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Brown v. Brown

United States District Court, D. New Mexico

September 19, 2017

DUANE J. BROWN, Plaintiff,
v.
DARIEN D. BROWN, et al., Defendants.

          ORDER GRANTING DEFENDANTS' MOTION TO LIFT STAY

         THIS MATTER is before the Court on Defendants' Motion to Lift Stay. Doc. 45. On April 27, 2015, the Court determined that it lacked subject-matter jurisdiction over Plaintiff Duane Brown's claims regarding the validity of his mother's will under the probate exception to federal jurisdiction. Doc. 24. As the Court explained in its ruling, the probate exception provides that claims seeking to (1) probate or annul a will, (2) administer a decedent's estate, or (3) “dispose of property that is in the custody of a state probate court” are within the exclusive jurisdiction of the state courts. Doc. 21 at 5 (citing Marshall v. Marshall, 547 U.S. 293, 311-12 (2006)). The probate exception does not, however, “bar federal courts from adjudicating matters outside these confines and otherwise within federal jurisdiction.” Id. at 312. Having determined that it lacked jurisdiction over Plaintiff's claims concerning the validity of his mother's will, the Court stayed all proceedings as to Plaintiff's remaining claims pending the filing and resolution of a probate proceeding in state court regarding the validity of his mother's will. See Doc. 24. at 21.

         Plaintiff proceeded to file a petition for adjudication of intestacy in the Eighth Judicial District Court for the State of New Mexico. See In the Matter of Darline S. Brown, No. D-818-PB-2015-00005. On June 6, 2017, the state court entered an order granting Plaintiff's petition, finding that Plaintiff's mother died intestate because she was subject to undue influence at the time she signed her will. Doc. 42-1. The state court judge ordered the parties to provide lists of possible personal representatives and indicated that the directive to any appointed personal representative “will not include an equal split of the ranch, but a more fair an[d] equitable distribution with the majority of the estate going to [Defendant] Darien Brown for his years of service on the ranch, accumulated debt, care taking of Darline Brown, and other considerations.” Id. at 9. On August 10, 2017, the state court entered an order appointing a special administrator and an assistant special administrator for the purpose of distributing the assets of the estate of Darline Brown. Doc. 49-1. The parties have since filed cross-appeals of the state court's ruling to the New Mexico Court of Appeals. Doc. 47.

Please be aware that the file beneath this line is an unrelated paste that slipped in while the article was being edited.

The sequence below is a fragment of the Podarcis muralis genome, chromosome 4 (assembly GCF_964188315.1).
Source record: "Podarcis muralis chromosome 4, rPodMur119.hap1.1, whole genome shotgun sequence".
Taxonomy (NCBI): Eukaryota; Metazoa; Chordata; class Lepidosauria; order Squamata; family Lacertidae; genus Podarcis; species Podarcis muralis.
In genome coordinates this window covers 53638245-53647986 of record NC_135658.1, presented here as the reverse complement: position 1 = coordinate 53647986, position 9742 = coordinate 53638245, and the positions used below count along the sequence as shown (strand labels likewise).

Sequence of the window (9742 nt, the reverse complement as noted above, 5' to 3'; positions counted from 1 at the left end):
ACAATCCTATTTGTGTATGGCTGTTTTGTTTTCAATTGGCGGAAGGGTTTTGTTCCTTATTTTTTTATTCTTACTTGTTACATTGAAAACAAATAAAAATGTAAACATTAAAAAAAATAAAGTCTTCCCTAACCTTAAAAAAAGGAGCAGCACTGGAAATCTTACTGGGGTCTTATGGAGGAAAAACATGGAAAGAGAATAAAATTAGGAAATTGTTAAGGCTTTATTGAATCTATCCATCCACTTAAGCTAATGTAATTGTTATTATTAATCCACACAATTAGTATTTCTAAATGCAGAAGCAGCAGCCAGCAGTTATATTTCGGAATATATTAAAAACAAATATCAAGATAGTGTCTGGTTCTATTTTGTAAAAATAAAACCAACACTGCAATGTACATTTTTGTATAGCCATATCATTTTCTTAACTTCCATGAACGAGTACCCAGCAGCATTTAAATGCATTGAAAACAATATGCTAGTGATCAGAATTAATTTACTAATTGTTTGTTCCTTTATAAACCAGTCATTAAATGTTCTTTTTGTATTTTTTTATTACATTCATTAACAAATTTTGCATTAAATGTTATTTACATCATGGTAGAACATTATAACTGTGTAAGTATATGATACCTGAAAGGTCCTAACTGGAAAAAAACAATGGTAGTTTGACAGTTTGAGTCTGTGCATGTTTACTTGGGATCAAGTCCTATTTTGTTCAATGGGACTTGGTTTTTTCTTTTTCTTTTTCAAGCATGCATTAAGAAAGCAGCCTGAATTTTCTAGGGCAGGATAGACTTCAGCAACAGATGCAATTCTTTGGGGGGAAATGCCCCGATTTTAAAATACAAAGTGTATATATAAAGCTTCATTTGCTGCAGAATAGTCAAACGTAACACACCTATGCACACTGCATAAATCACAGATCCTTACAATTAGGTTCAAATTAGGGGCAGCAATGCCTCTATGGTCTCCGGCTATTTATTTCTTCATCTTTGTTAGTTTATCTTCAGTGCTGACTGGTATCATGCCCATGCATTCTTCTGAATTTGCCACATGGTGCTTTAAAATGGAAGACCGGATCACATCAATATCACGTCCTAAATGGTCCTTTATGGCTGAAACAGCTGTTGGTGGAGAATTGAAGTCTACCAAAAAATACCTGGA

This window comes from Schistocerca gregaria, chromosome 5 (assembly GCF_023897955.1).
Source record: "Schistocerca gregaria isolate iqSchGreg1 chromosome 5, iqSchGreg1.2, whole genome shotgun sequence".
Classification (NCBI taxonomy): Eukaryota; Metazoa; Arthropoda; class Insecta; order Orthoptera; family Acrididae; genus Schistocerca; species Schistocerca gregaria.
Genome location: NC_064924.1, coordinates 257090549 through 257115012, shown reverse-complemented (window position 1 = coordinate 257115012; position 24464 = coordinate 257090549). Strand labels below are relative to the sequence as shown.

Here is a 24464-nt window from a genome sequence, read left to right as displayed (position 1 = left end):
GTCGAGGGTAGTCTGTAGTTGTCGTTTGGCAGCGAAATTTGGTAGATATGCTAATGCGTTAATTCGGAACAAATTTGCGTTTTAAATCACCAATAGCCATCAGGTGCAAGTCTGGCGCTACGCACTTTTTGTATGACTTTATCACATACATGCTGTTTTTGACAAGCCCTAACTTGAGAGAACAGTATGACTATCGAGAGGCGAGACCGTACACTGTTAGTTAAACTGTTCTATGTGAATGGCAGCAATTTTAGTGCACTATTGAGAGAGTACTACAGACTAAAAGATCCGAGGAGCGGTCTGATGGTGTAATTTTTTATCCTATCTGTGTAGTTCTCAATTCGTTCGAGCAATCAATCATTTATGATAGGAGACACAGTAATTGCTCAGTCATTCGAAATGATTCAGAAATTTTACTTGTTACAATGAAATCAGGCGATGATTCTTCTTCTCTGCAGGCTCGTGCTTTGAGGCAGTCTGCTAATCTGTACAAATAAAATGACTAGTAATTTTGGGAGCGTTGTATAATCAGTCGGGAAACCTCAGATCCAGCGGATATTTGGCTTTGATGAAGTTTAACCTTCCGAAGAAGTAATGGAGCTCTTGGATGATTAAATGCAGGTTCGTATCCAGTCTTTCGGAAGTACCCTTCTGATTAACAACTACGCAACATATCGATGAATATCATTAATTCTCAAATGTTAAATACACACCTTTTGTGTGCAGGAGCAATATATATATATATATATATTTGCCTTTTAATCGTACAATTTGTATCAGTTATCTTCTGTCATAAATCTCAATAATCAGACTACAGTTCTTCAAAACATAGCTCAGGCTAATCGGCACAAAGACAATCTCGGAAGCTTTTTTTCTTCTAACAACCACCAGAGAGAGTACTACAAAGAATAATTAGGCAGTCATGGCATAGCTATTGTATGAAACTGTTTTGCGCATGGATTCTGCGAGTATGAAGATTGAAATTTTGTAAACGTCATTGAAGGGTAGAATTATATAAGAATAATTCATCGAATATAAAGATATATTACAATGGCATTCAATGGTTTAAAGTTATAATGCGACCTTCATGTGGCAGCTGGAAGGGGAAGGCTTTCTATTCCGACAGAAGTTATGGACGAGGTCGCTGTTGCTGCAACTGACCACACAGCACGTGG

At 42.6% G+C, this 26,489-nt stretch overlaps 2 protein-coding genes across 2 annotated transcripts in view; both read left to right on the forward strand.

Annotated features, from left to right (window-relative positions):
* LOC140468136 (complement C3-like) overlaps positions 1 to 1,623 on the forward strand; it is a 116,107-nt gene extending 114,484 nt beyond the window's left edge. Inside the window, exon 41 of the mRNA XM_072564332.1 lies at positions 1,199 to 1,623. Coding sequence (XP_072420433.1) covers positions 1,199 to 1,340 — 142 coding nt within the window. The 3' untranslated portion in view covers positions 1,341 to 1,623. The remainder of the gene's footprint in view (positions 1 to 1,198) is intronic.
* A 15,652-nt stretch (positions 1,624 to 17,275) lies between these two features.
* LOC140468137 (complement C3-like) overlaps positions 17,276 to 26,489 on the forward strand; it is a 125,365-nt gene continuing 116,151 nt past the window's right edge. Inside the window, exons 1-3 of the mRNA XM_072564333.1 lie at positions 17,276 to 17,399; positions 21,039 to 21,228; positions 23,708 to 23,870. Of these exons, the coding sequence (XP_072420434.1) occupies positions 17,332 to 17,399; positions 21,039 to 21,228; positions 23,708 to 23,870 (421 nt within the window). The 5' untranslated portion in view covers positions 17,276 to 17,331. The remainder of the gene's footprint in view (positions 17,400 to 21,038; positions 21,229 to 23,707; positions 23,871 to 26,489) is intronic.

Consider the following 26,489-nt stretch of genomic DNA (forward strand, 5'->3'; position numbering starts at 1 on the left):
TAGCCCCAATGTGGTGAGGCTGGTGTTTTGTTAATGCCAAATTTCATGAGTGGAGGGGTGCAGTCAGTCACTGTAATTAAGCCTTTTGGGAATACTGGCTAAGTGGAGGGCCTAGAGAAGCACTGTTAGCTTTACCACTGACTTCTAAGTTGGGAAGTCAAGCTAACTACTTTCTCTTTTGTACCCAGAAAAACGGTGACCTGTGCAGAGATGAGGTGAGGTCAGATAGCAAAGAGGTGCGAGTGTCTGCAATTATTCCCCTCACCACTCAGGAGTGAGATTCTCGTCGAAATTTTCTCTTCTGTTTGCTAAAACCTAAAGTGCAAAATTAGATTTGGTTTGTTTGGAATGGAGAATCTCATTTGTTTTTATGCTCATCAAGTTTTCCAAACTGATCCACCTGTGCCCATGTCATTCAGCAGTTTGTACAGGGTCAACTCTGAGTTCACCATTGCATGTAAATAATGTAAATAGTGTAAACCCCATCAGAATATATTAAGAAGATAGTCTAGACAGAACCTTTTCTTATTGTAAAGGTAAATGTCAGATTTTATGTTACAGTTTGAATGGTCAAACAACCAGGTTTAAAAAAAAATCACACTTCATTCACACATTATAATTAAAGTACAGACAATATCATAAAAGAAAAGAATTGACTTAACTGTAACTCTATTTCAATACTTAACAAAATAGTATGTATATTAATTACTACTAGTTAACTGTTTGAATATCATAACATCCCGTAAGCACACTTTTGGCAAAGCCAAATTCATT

Defendants now seek to lift the stay in this matter. Doc. 45. Plaintiff opposes lifting of the stay, arguing that the state court judge in the probate proceeding has jurisdiction over “all probate matters, including whether the property transfers of the ranch property are voidable and whether the revocation of trust is voidable . . . [and] whether the [mother's] Estate is liable for damages resulting from the assignment of Plaintiff's interest in the [s]tate [l]and [l]ease.” Doc. 47 at 4. Given the overlap between the inter vivos transfers at issue in federal court and the probate matters at issue in state court, the Court recognizes the inefficiency in having these matters adjudicated in separate forums. The Supreme Court, however, has made it clear that, aside from the areas that fall within the probate exception, the federal court must resolve matters before it over which it retains jurisdiction:

[T]he probate exception reserves to state probate courts the probate or annulment of a will and the administration of a decedent's estate; it also precludes federal courts from endeavoring to dispose of property that is in the custody of a state probate court. But it does not bar federal courts from adjudicating matters outside these confines and otherwise within federal jurisdiction.

Marshall, 547 U.S. at 311-12 (emphasis added); SeeMata v. Lynch, 135 S.Ct. 2150, 2156 (2015) ("[W]hen a federal court has jurisdiction, it also has a 'virtually unflagging obligation ... to exercise' that authority." (internal citation omitted)). The Court disagrees with Plaintiff that his remaining claims are before the state court. It is clear that the only matters before the state court concern the validity of Darline Brown's will and the administration of her estate now that the will has been found void. Plaintiffs remaining claims, including the validity of the inter vivos transfers, are not currently before the state court because these claims were first presented to this Court, months before Plaintiff instituted the probate action. Thus, Marshall requires the Court to retain jurisdiction over non-probate matters such as the inter vivos transfers at issue.

         Plaintiff argues that a personal representative has the authority to void transfers of property under NMSA 1978, § 45-3-710 (1953). This statutory provision applies only "so far as necessary for the payment of unsecured debts of the decedent." See § 45-3-710. Thus, it does not provide a mechanism through which the inter vivos transfers at issue can be resolved as part of the state probate proceeding.

         In sum, Plaintiff chose not to move to remand this matter to state court[1] and cannot now obtain the equivalent of remand by classifying non-probate matters as probate matters. Because Plaintiffs remaining claims are not subject to the probate exception and were properly before this Court before the probate proceeding was instituted, it is appropriate for this Court to lift the stay and adjudicate the merits of those claims. The Court will therefore grant Defendants' motion (Doc. 45). IT IS HEREBY ORDERED that the stay is lifted in this matter.

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Notes:

[1] See Doc. 24 at n. 2.


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